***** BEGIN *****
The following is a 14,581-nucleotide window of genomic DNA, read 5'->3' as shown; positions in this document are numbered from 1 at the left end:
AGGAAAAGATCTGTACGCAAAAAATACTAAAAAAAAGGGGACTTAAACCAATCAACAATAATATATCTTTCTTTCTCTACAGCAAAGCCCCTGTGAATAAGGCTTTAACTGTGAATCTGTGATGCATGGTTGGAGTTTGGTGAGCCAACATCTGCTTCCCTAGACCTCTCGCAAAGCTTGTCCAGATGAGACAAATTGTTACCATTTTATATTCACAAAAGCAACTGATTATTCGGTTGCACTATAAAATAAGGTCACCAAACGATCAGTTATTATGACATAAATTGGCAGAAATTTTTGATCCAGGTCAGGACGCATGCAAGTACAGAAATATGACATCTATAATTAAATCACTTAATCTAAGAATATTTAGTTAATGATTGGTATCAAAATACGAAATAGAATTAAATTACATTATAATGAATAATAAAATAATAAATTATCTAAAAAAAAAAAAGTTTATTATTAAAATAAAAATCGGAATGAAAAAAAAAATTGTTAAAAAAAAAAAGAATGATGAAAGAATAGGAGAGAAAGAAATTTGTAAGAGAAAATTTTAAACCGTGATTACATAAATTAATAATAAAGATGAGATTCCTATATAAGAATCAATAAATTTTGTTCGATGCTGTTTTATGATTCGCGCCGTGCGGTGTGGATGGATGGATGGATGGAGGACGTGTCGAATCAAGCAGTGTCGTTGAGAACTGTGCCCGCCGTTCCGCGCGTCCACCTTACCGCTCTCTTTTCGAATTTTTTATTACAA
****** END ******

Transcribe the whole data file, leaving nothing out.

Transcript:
The following is a 14,581-nucleotide window of genomic DNA, read 5'->3' as shown; positions in this document are numbered from 1 at the left end:
AGGAAAAGATCTGTACGCAAAAAATACTAAAAAAAAGGGGACTTAAACCAATCAACAATAATATATCTTTCTTTCTCTACAGCAAAGCCCCTGTGAATAAGGCTTTAACTGTGAATCTGTGATGCATGGTTGGAGTTTGGTGAGCCAACATCTGCTTCCCTAGACCTCTCGCAAAGCTTGTCCAGATGAGACAAATTGTTACCATTTTATATTCACAAAAGCAACTGATTATTCGGTTGCACTATAAAATAAGGTCACCAAACGATCAGTTATTATGACATAAATTGGCAGAAATTTTTGATCCAGGTCAGGACGCATGCAAGTACAGAAATATGACATCTATAATTAAATCACTTAATCTAAGAATATTTAGTTAATGATTGGTATCAAAATACGAAATAGAATTAAATTACATTATAATGAATAATAAAATAATAAATTATCTAAAAAAAAAAAAGTTTATTATTAAAATAAAAATCGGAATGAAAAAAAAAATTGTTAAAAAAAAAAAGAATGATGAAAGAATAGGAGAGAAAGAAATTTGTAAGAGAAAATTTTAAACCGTGATTACATAAATTAATAATAAAGATGAGATTCCTATATAAGAATCAATAAATTTTGTTCGATGCTGTTTTATGATTCGCGCCGTGCGGTGTGGATGGATGGATGGATGGAGGACGTGTCGAATCAAGCAGTGTCGTTGAGAACTGTGCCCGCCGTTCCGCGCGTCCACCTTACCGCTCTCTTTTCGAATTTTTTATTACAA